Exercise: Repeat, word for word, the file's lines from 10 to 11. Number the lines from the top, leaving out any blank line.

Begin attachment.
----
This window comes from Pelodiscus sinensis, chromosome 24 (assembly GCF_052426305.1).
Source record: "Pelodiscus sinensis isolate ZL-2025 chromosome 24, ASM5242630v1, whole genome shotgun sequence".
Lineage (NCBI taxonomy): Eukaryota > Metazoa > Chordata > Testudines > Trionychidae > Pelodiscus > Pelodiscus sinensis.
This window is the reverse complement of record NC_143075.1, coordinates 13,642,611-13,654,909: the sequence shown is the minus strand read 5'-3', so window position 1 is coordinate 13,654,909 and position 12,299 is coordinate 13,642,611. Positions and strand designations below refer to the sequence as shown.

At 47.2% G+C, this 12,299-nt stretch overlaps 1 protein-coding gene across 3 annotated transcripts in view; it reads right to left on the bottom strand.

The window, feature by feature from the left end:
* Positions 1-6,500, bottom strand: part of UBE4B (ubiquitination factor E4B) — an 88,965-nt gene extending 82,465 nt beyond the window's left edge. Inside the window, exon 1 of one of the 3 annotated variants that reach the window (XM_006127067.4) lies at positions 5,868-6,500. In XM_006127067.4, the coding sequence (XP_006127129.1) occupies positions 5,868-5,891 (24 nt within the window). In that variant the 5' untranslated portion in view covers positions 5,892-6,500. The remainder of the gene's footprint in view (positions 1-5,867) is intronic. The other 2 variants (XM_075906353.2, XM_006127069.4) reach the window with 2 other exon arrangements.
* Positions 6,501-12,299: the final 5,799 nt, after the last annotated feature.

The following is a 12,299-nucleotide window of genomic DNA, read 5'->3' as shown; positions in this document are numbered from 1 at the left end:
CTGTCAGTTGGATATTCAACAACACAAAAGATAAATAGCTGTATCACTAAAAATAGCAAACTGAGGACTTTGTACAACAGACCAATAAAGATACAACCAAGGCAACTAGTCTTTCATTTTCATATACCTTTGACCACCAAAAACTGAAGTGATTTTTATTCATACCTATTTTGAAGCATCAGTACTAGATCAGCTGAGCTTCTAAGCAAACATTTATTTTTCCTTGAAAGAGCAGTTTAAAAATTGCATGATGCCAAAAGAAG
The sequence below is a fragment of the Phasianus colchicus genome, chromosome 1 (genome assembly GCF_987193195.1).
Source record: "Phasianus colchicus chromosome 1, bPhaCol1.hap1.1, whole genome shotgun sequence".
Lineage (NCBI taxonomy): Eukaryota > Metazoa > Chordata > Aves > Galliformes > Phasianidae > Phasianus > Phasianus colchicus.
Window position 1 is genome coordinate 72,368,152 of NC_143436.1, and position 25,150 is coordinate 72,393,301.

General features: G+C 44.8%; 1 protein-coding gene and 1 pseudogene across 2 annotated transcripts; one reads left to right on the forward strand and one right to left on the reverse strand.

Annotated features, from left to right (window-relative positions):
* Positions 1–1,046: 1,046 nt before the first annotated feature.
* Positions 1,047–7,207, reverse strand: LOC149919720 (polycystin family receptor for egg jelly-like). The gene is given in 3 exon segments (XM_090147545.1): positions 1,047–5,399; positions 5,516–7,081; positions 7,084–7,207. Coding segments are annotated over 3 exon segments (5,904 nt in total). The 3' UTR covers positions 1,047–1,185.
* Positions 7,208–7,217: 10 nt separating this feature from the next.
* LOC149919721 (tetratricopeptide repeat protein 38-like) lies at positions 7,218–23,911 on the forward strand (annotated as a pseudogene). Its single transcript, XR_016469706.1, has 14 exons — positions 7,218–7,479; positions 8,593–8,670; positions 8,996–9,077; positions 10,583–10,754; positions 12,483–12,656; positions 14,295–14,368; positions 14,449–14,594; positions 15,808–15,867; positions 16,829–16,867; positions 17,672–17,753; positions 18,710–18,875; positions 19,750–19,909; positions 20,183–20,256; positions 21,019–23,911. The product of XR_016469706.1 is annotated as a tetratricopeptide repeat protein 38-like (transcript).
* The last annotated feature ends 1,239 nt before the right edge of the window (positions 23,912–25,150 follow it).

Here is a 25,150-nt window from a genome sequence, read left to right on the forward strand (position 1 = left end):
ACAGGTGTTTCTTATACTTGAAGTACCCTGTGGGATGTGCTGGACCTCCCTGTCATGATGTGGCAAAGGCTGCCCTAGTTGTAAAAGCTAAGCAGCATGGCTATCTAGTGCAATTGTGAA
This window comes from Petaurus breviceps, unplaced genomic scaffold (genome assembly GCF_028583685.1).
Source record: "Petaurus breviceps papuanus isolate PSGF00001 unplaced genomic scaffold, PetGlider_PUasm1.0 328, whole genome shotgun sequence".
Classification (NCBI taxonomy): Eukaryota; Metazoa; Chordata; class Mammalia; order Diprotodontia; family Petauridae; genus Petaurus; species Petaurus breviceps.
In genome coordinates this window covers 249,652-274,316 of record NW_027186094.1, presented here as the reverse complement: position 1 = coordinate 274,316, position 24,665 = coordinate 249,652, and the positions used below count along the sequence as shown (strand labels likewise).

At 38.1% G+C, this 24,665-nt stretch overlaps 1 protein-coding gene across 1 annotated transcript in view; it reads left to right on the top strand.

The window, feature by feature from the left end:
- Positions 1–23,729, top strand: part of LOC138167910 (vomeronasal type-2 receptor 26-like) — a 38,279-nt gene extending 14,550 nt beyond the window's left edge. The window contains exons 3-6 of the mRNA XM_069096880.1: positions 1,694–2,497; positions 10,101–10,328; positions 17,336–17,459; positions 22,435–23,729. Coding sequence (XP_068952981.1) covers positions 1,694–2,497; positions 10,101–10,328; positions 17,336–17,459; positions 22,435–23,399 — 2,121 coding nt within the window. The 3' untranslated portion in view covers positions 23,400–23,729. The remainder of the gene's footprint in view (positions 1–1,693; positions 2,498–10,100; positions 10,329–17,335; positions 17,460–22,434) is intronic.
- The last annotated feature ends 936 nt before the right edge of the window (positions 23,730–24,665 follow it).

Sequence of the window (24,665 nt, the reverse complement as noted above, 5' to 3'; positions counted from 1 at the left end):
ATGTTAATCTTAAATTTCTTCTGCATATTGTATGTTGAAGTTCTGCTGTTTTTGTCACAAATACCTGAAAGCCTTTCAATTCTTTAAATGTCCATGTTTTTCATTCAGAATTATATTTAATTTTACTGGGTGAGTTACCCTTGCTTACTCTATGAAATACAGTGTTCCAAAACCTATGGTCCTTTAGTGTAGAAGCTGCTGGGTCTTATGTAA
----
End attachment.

CTGTCAGTTGGATATTCAACAACACAAAAGATAAATAGCTGTATCACTAAAAATAGCAAACTGAGGACTTTGTACAACAGACCAATAAAGATACAACCAAGGCAACTAGTCTTTCATTTTCATATACCTTTGACCACCAAAAACTGAAGTGATTTTTATTCATACCTATTTTGAAGCATCAGTACTAGATCAGCTGAGCTTCTAAGCAAACATTTATTTTTCCTTGAAAGAGCAGTTTAAAAATTGCATGATGCCAAAAGAAG
The sequence below is a fragment of the Phasianus colchicus genome, chromosome 1 (genome assembly GCF_987193195.1).